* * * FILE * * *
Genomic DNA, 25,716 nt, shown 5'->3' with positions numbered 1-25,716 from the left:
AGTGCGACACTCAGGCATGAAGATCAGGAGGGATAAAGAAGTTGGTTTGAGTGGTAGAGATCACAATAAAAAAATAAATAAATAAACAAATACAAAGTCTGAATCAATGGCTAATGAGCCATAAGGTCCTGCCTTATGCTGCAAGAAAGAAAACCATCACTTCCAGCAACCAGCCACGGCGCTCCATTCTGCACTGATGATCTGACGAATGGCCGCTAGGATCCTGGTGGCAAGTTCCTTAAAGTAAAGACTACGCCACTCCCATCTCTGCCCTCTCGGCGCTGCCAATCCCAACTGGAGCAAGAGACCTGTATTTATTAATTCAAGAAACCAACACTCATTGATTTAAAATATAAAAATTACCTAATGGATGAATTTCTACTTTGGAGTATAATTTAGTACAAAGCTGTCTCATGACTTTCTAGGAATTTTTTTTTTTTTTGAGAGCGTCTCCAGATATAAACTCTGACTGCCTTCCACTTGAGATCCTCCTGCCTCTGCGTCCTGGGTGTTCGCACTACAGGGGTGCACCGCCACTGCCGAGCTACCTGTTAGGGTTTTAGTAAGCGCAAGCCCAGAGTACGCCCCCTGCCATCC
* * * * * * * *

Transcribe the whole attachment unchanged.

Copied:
Genomic DNA, 25,716 nt, shown 5'->3' with positions numbered 1-25,716 from the left:
AGTGCGACACTCAGGCATGAAGATCAGGAGGGATAAAGAAGTTGGTTTGAGTGGTAGAGATCACAATAAAAAAATAAATAAATAAACAAATACAAAGTCTGAATCAATGGCTAATGAGCCATAAGGTCCTGCCTTATGCTGCAAGAAAGAAAACCATCACTTCCAGCAACCAGCCACGGCGCTCCATTCTGCACTGATGATCTGACGAATGGCCGCTAGGATCCTGGTGGCAAGTTCCTTAAAGTAAAGACTACGCCACTCCCATCTCTGCCCTCTCGGCGCTGCCAATCCCAACTGGAGCAAGAGACCTGTATTTATTAATTCAAGAAACCAACACTCATTGATTTAAAATATAAAAATTACCTAATGGATGAATTTCTACTTTGGAGTATAATTTAGTACAAAGCTGTCTCATGACTTTCTAGGAATTTTTTTTTTTTTTGAGAGCGTCTCCAGATATAAACTCTGACTGCCTTCCACTTGAGATCCTCCTGCCTCTGCGTCCTGGGTGTTCGCACTACAGGGGTGCACCGCCACTGCCGAGCTACCTGTTAGGGTTTTAGTAAGCGCAAGCCCAGAGTACGCCCCCTGCCATCC